You’ll probably want to finish your lunch before reading this…unless it’s a hamburger.
The Washington Times reports that U.S. agriculture officials are investigating claims that cow brains, spines and “other risky materials that could carry mad cow disease” might be entering the human food supply “in violation of agency policy.”
And don’t even get started on what “agency policy” does allow. According to the Consumers Union, loopholes in the feed ban currently permit “cow’s blood, poultry litter and plate waste from restaurants” to be fed to cattle that ends up on our plates:
Calves taken from their mothers are fed milk replacers which often contain cow’s blood added as a cheap protein supplement. Poultry litter, which contains chicken feces, feathers, sawdust, and uneaten feed containing cow parts, and plate waste from restaurants such as leftover steaks are added to cattle feed as well.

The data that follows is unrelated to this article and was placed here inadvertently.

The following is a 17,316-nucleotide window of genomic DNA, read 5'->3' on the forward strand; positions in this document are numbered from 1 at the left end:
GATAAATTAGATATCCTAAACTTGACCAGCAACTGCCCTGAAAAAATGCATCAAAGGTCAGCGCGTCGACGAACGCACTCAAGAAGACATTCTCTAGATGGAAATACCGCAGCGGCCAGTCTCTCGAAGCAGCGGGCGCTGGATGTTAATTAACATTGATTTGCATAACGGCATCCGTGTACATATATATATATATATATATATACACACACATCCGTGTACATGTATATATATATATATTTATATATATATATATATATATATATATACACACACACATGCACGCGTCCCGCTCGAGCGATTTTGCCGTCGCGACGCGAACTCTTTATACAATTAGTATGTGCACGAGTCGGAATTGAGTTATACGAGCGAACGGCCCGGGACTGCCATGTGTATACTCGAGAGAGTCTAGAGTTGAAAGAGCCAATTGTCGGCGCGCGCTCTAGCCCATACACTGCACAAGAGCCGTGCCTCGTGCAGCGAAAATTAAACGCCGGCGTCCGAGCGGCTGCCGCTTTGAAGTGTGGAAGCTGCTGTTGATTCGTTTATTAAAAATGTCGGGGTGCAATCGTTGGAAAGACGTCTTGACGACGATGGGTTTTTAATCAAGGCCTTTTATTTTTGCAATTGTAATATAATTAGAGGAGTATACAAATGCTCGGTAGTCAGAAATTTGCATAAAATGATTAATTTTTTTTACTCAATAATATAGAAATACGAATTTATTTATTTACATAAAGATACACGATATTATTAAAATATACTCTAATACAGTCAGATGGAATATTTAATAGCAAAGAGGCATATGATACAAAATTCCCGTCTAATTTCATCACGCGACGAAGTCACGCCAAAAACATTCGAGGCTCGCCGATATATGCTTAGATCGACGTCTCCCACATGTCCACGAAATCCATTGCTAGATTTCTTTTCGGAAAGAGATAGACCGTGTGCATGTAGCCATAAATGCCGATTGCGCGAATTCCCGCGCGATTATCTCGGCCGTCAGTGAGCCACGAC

Not lovin’ it? These practices are currently under public comment, and the chance of mad cow contamination is still quite slim. But it’s worth keeping the issue in mind, considering our Agriculture Secretary Mike Johanns likely won’t be reminding you. As governor, Johanns opposed the Department of Agriculture’s policy of informing the public when the nation’s beef supply may be contaminated, and asked the DOA to reconsider their policy of announcing when initial tests of cattle show they may be infected with mad cow. (Johanns’s position ran counter to the conclusions of the USDA inspector general, which found the agency isn’t doing enough to protect the public from mad cow contamination.) Check out NotInMyFood.org for more.